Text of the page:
Audio, Video, Disco

Audio, Video, Disco - Latin for "I hear, I see, I learn"

Monday, May 08, 2006

Richmal Crompton's William stories

Talking of books, my all time favourites are Richmal Crompton's William stories. One story that I am particularly fond of is the one where William asks his father if he may have a few friends over. His father says,"No, certainly not." William comes to the conclusion that his father has given him permission to invite his friends, because his father has used two negatives, and William has been taught in school that two negatives make a positive!

William and his friends Ginger, Douglas and Henry call themselves 'The Outlaws'. Like most boys aged eleven, they are misogynists. They feel boys always get a raw deal. But there is a girl called Violet Elizabeth Bott, who pursues them with doggedness that would do any girl proud. She threatens to "thcream and thcream till the ith thick" and always adds proudly,"And I can."

William, with his tousled hair, and ability to get into trouble, is a source of embarassment to his family, especially to his brother Robert, whose inamoratas change every week, and to his beautiful sister Ethel.William,of course, thinks his sister's admirers are potty. William on many an occasion tries to fix his siblings' love lives, with disastrous consequences.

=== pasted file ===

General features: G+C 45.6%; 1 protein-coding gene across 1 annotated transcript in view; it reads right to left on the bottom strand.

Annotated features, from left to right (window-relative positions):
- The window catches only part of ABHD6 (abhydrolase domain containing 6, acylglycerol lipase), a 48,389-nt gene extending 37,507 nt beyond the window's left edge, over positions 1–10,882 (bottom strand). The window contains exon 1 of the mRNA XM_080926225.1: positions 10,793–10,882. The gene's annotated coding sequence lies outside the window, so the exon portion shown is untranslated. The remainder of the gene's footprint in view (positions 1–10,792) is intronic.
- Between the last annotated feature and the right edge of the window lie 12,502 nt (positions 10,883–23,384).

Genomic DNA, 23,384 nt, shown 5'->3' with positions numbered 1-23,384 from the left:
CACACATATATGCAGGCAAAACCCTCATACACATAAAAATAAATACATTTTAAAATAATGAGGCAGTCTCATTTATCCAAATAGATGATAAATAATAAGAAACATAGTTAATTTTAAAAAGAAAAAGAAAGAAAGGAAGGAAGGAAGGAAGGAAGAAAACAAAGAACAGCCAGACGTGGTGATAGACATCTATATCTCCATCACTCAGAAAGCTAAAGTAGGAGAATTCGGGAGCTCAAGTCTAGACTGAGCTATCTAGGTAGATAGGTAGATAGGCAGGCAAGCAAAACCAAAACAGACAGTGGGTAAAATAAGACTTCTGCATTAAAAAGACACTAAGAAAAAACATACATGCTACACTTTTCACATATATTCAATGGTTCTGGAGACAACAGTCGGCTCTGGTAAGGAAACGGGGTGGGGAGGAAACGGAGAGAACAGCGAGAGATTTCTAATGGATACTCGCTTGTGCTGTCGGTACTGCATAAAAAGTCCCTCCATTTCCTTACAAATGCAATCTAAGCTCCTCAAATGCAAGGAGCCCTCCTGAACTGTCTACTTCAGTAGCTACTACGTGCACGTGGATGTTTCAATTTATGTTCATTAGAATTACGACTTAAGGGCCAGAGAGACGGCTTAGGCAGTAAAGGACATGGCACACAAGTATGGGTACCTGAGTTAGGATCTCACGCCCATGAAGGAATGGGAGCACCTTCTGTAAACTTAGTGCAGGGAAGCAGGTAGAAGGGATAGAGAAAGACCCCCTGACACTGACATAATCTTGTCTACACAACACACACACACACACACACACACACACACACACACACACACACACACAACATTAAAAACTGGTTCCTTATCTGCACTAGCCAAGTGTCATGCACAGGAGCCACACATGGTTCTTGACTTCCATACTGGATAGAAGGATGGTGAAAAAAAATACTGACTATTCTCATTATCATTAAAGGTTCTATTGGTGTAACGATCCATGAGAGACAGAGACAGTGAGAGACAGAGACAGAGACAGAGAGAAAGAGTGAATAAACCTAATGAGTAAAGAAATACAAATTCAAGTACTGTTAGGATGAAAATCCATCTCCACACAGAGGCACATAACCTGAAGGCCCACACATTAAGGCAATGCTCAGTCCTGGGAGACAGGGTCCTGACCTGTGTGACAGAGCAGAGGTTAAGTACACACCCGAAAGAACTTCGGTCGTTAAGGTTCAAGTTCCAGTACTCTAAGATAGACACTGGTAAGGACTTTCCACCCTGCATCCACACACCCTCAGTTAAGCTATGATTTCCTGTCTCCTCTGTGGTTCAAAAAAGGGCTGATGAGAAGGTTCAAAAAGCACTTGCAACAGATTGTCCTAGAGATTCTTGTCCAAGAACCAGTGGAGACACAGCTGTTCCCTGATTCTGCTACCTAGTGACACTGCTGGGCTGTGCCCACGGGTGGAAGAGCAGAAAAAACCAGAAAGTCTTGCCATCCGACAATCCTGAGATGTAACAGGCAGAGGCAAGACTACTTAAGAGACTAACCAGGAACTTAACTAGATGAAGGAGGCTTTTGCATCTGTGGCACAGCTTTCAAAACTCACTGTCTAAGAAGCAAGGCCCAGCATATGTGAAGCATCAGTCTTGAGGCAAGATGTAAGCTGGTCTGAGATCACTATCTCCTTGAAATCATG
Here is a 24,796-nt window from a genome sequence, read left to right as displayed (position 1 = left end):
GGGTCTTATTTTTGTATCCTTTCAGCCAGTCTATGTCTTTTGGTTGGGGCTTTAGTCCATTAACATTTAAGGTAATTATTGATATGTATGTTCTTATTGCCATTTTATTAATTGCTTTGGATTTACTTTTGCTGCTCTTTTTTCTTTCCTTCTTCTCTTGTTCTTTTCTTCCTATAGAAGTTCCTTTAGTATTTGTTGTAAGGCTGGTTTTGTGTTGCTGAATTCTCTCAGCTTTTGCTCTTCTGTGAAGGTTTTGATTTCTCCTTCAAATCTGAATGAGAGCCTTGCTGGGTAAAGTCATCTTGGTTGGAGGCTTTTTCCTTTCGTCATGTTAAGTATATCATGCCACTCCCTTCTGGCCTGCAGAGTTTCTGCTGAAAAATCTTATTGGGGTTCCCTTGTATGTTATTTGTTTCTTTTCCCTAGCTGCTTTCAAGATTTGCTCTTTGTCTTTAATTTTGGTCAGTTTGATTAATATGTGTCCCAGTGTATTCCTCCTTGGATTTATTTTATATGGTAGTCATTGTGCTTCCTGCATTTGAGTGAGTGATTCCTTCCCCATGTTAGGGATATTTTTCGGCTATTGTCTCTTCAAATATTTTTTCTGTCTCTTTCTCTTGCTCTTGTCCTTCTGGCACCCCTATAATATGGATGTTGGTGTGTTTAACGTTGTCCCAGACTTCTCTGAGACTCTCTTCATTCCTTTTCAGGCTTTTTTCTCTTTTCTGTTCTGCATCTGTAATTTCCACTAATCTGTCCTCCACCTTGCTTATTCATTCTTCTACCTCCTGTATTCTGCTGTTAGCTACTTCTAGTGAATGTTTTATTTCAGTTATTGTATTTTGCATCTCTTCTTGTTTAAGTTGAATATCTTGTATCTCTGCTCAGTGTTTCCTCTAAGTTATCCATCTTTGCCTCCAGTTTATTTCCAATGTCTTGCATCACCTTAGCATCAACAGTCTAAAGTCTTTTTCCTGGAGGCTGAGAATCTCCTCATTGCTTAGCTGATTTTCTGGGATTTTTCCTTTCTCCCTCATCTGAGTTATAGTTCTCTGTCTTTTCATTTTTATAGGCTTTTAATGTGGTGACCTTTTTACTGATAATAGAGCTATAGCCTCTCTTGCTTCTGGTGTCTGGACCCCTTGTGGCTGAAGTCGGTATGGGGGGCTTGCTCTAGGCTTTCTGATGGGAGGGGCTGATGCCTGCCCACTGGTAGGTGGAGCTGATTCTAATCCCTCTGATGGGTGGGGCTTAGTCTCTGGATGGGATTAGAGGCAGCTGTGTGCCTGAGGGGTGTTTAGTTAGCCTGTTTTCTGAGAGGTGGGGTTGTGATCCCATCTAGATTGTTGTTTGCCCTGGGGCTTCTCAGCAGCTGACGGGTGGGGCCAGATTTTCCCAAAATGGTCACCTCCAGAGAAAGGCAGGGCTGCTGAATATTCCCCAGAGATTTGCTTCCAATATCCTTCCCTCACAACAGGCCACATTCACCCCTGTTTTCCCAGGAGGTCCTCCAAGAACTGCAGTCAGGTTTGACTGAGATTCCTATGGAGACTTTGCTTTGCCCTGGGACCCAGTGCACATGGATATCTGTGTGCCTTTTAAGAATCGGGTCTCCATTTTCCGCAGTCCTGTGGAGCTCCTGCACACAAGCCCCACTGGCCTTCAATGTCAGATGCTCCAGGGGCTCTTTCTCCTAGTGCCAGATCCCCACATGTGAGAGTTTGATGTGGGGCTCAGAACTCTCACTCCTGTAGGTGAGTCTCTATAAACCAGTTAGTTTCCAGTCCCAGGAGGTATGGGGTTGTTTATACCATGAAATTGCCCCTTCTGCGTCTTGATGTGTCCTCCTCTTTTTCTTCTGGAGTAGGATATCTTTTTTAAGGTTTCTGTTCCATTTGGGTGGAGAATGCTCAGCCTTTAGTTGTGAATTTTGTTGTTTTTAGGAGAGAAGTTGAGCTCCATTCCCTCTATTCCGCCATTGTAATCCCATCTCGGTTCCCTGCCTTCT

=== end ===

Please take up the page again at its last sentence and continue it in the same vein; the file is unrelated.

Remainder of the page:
Richmal Crompton is believed to have had "several side-swipes" at Christopher Robin's "besmocked"
appearance, according to her biographer Mary Cadogan. Richmal Crompton also wrote many serious books for adults, two of which I have read-"Sugar And Spice", and "The Ridleys", both of which I enjoyed reading. The William stories are not to be classified as children's fiction. Lots of adult humour there.I have a few of the hard back editions brought out by George Newnes, London. Macmillan brought out all of the William books as paperbacks, and I have added all of them to my collection.


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